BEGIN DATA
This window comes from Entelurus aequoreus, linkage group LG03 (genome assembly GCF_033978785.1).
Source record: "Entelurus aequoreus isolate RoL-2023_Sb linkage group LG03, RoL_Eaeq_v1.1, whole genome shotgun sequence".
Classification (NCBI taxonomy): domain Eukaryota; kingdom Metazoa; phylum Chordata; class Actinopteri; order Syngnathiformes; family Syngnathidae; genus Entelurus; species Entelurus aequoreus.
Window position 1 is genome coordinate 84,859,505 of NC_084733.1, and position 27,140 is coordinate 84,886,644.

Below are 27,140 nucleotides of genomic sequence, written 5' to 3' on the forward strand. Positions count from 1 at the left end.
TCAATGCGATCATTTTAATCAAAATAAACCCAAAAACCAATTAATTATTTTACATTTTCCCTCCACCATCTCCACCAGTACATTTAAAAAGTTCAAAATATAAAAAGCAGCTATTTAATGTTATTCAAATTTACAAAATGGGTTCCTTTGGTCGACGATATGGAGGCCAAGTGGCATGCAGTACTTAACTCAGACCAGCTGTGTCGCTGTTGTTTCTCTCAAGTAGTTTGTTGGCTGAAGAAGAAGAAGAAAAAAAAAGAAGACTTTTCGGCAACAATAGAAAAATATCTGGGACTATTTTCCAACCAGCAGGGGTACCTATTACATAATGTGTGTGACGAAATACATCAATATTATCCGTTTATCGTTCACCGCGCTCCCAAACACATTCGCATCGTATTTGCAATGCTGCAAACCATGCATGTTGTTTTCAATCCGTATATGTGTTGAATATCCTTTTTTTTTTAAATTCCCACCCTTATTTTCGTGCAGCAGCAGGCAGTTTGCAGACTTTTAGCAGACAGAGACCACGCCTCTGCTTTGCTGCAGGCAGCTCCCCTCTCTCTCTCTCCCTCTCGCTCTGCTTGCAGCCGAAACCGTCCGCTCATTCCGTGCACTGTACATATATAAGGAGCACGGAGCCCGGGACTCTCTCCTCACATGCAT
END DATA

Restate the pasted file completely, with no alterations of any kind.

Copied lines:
This window comes from Entelurus aequoreus, linkage group LG03 (genome assembly GCF_033978785.1).
Source record: "Entelurus aequoreus isolate RoL-2023_Sb linkage group LG03, RoL_Eaeq_v1.1, whole genome shotgun sequence".
Classification (NCBI taxonomy): domain Eukaryota; kingdom Metazoa; phylum Chordata; class Actinopteri; order Syngnathiformes; family Syngnathidae; genus Entelurus; species Entelurus aequoreus.
Window position 1 is genome coordinate 84,859,505 of NC_084733.1, and position 27,140 is coordinate 84,886,644.

Below are 27,140 nucleotides of genomic sequence, written 5' to 3' on the forward strand. Positions count from 1 at the left end.
TCAATGCGATCATTTTAATCAAAATAAACCCAAAAACCAATTAATTATTTTACATTTTCCCTCCACCATCTCCACCAGTACATTTAAAAAGTTCAAAATATAAAAAGCAGCTATTTAATGTTATTCAAATTTACAAAATGGGTTCCTTTGGTCGACGATATGGAGGCCAAGTGGCATGCAGTACTTAACTCAGACCAGCTGTGTCGCTGTTGTTTCTCTCAAGTAGTTTGTTGGCTGAAGAAGAAGAAGAAAAAAAAAGAAGACTTTTCGGCAACAATAGAAAAATATCTGGGACTATTTTCCAACCAGCAGGGGTACCTATTACATAATGTGTGTGACGAAATACATCAATATTATCCGTTTATCGTTCACCGCGCTCCCAAACACATTCGCATCGTATTTGCAATGCTGCAAACCATGCATGTTGTTTTCAATCCGTATATGTGTTGAATATCCTTTTTTTTTTAAATTCCCACCCTTATTTTCGTGCAGCAGCAGGCAGTTTGCAGACTTTTAGCAGACAGAGACCACGCCTCTGCTTTGCTGCAGGCAGCTCCCCTCTCTCTCTCTCCCTCTCGCTCTGCTTGCAGCCGAAACCGTCCGCTCATTCCGTGCACTGTACATATATAAGGAGCACGGAGCCCGGGACTCTCTCCTCACATGCAT